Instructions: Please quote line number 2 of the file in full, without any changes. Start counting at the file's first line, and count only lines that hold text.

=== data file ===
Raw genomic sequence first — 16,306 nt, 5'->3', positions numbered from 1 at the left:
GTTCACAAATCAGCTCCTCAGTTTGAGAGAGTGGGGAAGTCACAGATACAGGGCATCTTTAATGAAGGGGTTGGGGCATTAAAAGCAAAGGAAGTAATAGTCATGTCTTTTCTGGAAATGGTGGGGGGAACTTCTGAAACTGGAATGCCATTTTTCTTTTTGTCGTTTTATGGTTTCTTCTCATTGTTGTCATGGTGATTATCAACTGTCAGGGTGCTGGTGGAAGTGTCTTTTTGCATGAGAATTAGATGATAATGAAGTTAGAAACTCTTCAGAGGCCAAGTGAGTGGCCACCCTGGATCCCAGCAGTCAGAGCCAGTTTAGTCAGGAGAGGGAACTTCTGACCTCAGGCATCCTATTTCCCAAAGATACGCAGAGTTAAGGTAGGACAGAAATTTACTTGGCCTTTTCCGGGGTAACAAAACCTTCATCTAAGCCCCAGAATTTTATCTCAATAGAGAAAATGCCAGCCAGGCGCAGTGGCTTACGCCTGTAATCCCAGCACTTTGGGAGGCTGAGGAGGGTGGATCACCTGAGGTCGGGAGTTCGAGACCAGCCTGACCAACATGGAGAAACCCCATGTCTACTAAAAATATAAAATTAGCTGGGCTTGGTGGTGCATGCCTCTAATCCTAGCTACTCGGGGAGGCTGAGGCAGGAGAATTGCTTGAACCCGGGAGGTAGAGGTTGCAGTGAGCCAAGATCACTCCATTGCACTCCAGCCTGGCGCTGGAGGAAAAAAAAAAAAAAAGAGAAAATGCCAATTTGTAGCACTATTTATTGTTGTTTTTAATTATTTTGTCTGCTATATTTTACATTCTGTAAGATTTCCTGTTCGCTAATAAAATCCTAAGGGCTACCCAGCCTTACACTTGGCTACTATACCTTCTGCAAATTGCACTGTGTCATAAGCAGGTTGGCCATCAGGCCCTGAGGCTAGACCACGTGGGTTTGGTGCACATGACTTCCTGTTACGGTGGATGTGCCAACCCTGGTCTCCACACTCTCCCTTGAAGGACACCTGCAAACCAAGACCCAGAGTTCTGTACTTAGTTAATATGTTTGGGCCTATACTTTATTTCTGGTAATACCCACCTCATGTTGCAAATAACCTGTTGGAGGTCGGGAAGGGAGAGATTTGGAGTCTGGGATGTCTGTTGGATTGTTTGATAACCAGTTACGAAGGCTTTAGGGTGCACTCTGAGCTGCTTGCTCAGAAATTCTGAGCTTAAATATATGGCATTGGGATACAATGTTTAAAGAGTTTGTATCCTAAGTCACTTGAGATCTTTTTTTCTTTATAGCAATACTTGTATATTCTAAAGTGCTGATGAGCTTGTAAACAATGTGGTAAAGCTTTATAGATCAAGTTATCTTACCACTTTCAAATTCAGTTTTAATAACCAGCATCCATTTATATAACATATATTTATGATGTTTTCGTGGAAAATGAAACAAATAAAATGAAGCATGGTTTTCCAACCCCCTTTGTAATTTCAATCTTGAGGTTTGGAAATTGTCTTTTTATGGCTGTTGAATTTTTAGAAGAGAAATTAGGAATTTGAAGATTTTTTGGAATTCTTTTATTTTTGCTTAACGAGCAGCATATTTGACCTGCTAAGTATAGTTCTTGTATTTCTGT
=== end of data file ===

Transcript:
GTTCACAAATCAGCTCCTCAGTTTGAGAGAGTGGGGAAGTCACAGATACAGGGCATCTTTAATGAAGGGGTTGGGGCATTAAAAGCAAAGGAAGTAATAGTCATGTCTTTTCTGGAAATGGTGGGGGGAACTTCTGAAACTGGAATGCCATTTTTCTTTTTGTCGTTTTATGGTTTCTTCTCATTGTTGTCATGGTGATTATCAACTGTCAGGGTGCTGGTGGAAGTGTCTTTTTGCATGAGAATTAGATGATAATGAAGTTAGAAACTCTTCAGAGGCCAAGTGAGTGGCCACCCTGGATCCCAGCAGTCAGAGCCAGTTTAGTCAGGAGAGGGAACTTCTGACCTCAGGCATCCTATTTCCCAAAGATACGCAGAGTTAAGGTAGGACAGAAATTTACTTGGCCTTTTCCGGGGTAACAAAACCTTCATCTAAGCCCCAGAATTTTATCTCAATAGAGAAAATGCCAGCCAGGCGCAGTGGCTTACGCCTGTAATCCCAGCACTTTGGGAGGCTGAGGAGGGTGGATCACCTGAGGTCGGGAGTTCGAGACCAGCCTGACCAACATGGAGAAACCCCATGTCTACTAAAAATATAAAATTAGCTGGGCTTGGTGGTGCATGCCTCTAATCCTAGCTACTCGGGGAGGCTGAGGCAGGAGAATTGCTTGAACCCGGGAGGTAGAGGTTGCAGTGAGCCAAGATCACTCCATTGCACTCCAGCCTGGCGCTGGAGGAAAAAAAAAAAAAAAGAGAAAATGCCAATTTGTAGCACTATTTATTGTTGTTTTTAATTATTTTGTCTGCTATATTTTACATTCTGTAAGATTTCCTGTTCGCTAATAAAATCCTAAGGGCTACCCAGCCTTACACTTGGCTACTATACCTTCTGCAAATTGCACTGTGTCATAAGCAGGTTGGCCATCAGGCCCTGAGGCTAGACCACGTGGGTTTGGTGCACATGACTTCCTGTTACGGTGGATGTGCCAACCCTGGTCTCCACACTCTCCCTTGAAGGACACCTGCAAACCAAGACCCAGAGTTCTGTACTTAGTTAATATGTTTGGGCCTATACTTTATTTCTGGTAATACCCACCTCATGTTGCAAATAACCTGTTGGAGGTCGGGAAGGGAGAGATTTGGAGTCTGGGATGTCTGTTGGATTGTTTGATAACCAGTTACGAAGGCTTTAGGGTGCACTCTGAGCTGCTTGCTCAGAAATTCTGAGCTTAAATATATGGCATTGGGATACAATGTTTAAAGAGTTTGTATCCTAAGTCACTTGAGATCTTTTTTTCTTTATAGCAATACTTGTATATTCTAAAGTGCTGATGAGCTTGTAAACAATGTGGTAAAGCTTTATAGATCAAGTTATCTTACCACTTTCAAATTCAGTTTTAATAACCAGCATCCATTTATATAACATATATTTATGATGTTTTCGTGGAAAATGAAACAAATAAAATGAAGCATGGTTTTCCAACCCCCTTTGTAATTTCAATCTTGAGGTTTGGAAATTGTCTTTTTATGGCTGTTGAATTTTTAGAAGAGAAATTAGGAATTTGAAGATTTTTTGGAATTCTTTTATTTTTGCTTAACGAGCAGCATATTTGACCTGCTAAGTATAGTTCTTGTATTTCTGT